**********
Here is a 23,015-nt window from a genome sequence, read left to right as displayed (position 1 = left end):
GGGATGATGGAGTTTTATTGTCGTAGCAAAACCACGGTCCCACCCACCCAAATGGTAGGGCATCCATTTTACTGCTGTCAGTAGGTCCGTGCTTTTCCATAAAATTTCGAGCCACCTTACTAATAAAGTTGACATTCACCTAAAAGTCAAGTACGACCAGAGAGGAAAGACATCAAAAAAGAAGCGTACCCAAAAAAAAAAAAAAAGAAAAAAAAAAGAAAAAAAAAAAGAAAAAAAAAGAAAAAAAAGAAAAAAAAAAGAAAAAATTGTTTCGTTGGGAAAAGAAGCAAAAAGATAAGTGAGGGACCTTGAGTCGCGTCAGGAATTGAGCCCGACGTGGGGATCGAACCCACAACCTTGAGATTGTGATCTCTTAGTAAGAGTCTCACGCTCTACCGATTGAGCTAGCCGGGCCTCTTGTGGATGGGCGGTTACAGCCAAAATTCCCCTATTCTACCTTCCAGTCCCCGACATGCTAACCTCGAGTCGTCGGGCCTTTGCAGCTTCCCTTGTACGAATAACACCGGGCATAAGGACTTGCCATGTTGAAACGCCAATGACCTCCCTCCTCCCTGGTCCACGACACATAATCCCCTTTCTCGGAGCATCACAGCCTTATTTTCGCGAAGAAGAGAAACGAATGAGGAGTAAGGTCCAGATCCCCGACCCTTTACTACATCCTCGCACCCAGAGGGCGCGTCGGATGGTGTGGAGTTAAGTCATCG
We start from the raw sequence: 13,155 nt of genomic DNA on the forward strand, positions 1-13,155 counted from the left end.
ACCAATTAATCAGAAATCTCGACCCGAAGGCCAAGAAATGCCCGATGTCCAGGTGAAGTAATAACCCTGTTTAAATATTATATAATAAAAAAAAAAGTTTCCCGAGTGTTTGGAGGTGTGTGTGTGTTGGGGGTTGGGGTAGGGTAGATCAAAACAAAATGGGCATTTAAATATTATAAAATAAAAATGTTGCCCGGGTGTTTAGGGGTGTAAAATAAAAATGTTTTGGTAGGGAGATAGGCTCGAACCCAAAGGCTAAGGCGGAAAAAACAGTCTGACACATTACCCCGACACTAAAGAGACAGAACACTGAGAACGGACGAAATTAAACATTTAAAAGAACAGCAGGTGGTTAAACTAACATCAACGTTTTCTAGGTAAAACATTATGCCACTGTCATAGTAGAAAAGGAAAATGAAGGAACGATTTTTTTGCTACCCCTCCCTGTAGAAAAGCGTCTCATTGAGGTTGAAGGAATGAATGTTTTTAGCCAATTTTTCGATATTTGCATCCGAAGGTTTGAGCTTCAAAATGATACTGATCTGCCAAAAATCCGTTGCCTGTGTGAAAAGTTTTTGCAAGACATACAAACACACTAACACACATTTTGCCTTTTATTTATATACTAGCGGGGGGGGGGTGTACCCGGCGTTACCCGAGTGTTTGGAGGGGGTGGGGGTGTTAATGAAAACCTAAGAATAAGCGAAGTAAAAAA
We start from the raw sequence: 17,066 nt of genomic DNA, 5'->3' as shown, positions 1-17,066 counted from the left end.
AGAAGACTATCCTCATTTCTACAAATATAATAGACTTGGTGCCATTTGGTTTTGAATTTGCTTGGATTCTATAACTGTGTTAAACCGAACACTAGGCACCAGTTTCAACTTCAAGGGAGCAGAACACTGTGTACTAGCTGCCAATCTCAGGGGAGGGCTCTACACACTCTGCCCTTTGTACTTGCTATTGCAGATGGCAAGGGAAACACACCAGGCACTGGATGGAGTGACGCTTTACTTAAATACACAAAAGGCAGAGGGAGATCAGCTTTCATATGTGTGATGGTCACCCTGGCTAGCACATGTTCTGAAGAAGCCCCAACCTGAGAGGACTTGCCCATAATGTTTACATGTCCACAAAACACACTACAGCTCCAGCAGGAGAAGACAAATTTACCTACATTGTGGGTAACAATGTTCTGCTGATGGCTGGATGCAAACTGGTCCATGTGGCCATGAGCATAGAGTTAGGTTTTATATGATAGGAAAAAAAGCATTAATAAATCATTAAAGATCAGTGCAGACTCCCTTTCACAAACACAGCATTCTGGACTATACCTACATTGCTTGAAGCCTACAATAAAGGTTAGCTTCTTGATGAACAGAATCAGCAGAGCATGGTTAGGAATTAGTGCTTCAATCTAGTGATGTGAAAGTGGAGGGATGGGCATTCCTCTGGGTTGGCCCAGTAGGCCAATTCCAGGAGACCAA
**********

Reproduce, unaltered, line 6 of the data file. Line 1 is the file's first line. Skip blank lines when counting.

AGAAGACTATCCTCATTTCTACAAATATAATAGACTTGGTGCCATTTGGTTTTGAATTTGCTTGGATTCTATAACTGTGTTAAACCGAACACTAGGCACCAGTTTCAACTTCAAGGGAGCAGAACACTGTGTACTAGCTGCCAATCTCAGGGGAGGGCTCTACACACTCTGCCCTTTGTACTTGCTATTGCAGATGGCAAGGGAAACACACCAGGCACTGGATGGAGTGACGCTTTACTTAAATACACAAAAGGCAGAGGGAGATCAGCTTTCATATGTGTGATGGTCACCCTGGCTAGCACATGTTCTGAAGAAGCCCCAACCTGAGAGGACTTGCCCATAATGTTTACATGTCCACAAAACACACTACAGCTCCAGCAGGAGAAGACAAATTTACCTACATTGTGGGTAACAATGTTCTGCTGATGGCTGGATGCAAACTGGTCCATGTGGCCATGAGCATAGAGTTAGGTTTTATATGATAGGAAAAAAAGCATTAATAAATCATTAAAGATCAGTGCAGACTCCCTTTCACAAACACAGCATTCTGGACTATACCTACATTGCTTGAAGCCTACAATAAAGGTTAGCTTCTTGATGAACAGAATCAGCAGAGCATGGTTAGGAATTAGTGCTTCAATCTAGTGATGTGAAAGTGGAGGGATGGGCATTCCTCTGGGTTGGCCCAGTAGGCCAATTCCAGGAGACCAA